Mark at Stoushnet reflects on Heavy Kevy’s alleged secret musings about re-introduing some form of AWA
- 1. News and Politics Stuff
- 2. The Yartz
- 3. Life and Other Serious Stuff
- 4. T.S.S
- 5. Mad, Bad, Sad and Glad
It’s a rude shock returning to editing Missing Link, despite Helen Dale’s more-than-able stewardship. In fact it was such a shock that I was easily diverted into watching the second half of Bastard Boys on ABC TV last night, in lieu of my editing duties. I’m glad that I had so little self-discipline because it was superb and not-to-be missed viewing. I was almost persuaded out of watching by a negative review by Michael Duffy in the SMH. Duffy claimed a left wing bias in the docu-drama that simply didn’t exist. He reckoned Combet, Coombs and lawyer Josh Bornstein were cardboard cutout heroes, whereas Corrigan was portrayed as a cold, calculating villain. Nothing could have been further from the truth. There were certainly stereotypical aspects to the portrayals of Coombs and Combet IMO, but Geoff Morrell’s portrayal of Chris Corrigan was superb. Here was a proud, warm, humorous if tightly-buttoned and ruthlessly determined man, every bit as courageous and principled in his own way as any of the trade union heroes. Apart from Christopher Sheil’s review here at Troppo, Melaleuca and David Tiley also review Bastard Boys ( as does Helen Dale in a lengthy analysis). One of the finest Australian TV docu-dramas I’ve seen, that’s my verdict. It captured the complexity of the situation, dramatised it convincingly and satisfyingly and avoided bias to the extent any artistic work could ever achieve.
This edition of Missing Link by James Farrell, Jason Soon, Amanda Rose, Helen Dale and Ken Parish. I’ll insert some more images later. No more time right now.
1. News and Politics Stuff
The budget washout continued through last week. John Quiggin was pleased that universities are getting more capital funding, but thinks the Higher Education Endowment Fund itself is a fancy packaging concept that could get out of hand. Andrew Norton provided some much-needed clarification on the full-fee student policy.
Graham Young analyses polling showing Maxine McKew with a trong lead over John Howard in his own seat of Benelong, and concludes that it certainly isn’t all over for Johnnie yet by a long shot. Unsurprisingly, the figures also show a strong personal following for Howard in the unredistributed portion of his electorate
David Bath Rebecca at Dead Roo sees higher education as the defining policy issue of the coming election. The government will remove all restrictions on fee-paying places and fees, and universities are beginning to restructure their programs in expectation of a steady convergence to the American model:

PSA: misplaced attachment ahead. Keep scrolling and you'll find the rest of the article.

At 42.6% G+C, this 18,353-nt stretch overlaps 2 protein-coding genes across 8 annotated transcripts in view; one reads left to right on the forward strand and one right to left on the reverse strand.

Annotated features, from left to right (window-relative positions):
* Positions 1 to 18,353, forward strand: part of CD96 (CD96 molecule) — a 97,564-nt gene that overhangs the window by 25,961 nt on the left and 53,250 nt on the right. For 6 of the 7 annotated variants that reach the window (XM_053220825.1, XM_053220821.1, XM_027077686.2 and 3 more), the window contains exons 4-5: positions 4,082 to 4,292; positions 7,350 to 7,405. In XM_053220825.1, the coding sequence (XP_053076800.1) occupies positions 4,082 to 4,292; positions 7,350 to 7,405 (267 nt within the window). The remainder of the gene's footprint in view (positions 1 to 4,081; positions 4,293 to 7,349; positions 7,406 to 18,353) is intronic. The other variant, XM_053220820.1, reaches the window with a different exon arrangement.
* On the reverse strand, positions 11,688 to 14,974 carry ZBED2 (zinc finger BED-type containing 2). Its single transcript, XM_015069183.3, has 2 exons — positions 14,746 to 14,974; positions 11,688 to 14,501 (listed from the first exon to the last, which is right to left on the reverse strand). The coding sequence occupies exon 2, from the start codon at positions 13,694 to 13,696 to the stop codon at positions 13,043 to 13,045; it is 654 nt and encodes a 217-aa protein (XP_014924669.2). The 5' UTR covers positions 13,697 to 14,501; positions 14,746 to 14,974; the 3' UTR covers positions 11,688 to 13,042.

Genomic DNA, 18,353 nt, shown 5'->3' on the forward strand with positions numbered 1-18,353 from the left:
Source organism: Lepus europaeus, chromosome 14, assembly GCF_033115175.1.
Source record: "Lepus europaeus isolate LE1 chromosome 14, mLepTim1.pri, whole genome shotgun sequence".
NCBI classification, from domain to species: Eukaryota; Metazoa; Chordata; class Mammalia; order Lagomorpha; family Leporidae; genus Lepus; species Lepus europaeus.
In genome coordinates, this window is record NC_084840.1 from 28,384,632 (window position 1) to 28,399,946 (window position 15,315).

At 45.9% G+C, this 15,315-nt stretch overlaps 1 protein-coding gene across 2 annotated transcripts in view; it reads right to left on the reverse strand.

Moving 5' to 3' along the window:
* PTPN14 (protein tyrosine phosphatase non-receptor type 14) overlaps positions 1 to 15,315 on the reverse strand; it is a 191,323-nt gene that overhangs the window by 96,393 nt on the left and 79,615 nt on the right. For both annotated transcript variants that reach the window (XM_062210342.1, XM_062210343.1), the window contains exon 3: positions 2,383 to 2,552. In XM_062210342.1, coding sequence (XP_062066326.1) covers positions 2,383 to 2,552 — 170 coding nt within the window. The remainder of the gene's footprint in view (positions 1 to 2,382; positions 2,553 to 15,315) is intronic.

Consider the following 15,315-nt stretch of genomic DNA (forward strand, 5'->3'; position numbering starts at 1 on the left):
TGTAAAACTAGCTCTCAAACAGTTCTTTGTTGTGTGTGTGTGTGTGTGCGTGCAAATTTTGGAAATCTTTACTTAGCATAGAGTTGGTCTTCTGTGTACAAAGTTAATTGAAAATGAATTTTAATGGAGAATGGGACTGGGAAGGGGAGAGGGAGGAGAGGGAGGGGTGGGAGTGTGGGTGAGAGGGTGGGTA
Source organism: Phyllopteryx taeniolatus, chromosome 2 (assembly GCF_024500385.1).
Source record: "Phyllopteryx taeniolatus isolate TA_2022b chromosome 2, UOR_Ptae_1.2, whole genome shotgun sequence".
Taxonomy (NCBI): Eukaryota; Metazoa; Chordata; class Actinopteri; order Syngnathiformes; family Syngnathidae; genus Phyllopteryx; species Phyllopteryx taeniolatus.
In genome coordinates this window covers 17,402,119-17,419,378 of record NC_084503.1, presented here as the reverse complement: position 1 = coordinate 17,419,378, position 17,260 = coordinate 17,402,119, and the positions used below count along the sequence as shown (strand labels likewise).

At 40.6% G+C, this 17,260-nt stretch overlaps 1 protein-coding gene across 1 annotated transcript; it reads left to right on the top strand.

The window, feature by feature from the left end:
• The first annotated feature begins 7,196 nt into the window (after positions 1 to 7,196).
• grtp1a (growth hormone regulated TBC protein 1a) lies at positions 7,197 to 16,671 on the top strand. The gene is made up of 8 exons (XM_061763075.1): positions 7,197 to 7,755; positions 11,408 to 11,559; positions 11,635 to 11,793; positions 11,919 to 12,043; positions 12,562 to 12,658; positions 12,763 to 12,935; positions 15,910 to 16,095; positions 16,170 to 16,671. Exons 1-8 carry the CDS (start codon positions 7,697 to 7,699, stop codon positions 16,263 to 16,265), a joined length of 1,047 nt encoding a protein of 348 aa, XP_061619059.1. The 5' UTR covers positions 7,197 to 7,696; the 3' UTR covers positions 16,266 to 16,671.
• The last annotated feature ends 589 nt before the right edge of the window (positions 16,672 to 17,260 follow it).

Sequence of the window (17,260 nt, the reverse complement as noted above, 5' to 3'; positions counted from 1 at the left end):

Quite simply, if the Melbourne model is allowed to take hold, this may well mean the death of merits-entry higher education in this country.
Rudd’s plans to reverse the trend are causing
David Rebecca to suspend his her disillusion with Labor.
Mark Bahnisch contends that the op-ed writers are underestimating Rudd’s ability to appeal to voters with practical, inexpensive proposals, and overestimating the influence of their own ‘clever Howard’ narrative:
The punditariat dont appear to have noticed that as early as Clintons election campaign in 1992, winning politicians have sought to speak over the heads of the political media to the people – through grabs on the news, lifestyle shows, talkback and now the nets.
Duckpond dweller Wmmbb believes that (a) our electoral redistribution process is more rational than the one operating in the US, and (b) that Howard could lose Bennelong; but he/she falls short of attributing (b) to (a).
Ken Lovell unleashes a glorious polemic against Iraq war apologetics, applying the logic to some other notorious miltary adventures of the last century.
Diogenes Lamp analyses the shortcomings of Rudd’s reply to the Budget while Tim Blair plucks out all the platitudes in Rudd’s budget reply so we don’t have to.
John Ray apologises to the Greenies but it isn’t the sort of apology you’d expect – unless you’re familiar with his writings.
Terje at the ALS Blog provides lot of food for thought for libertarians and everyone else interested in good governance with a post on how the Howard government has been more of a pain in the wallet for taxpayers than the Keating government. Quotable quote: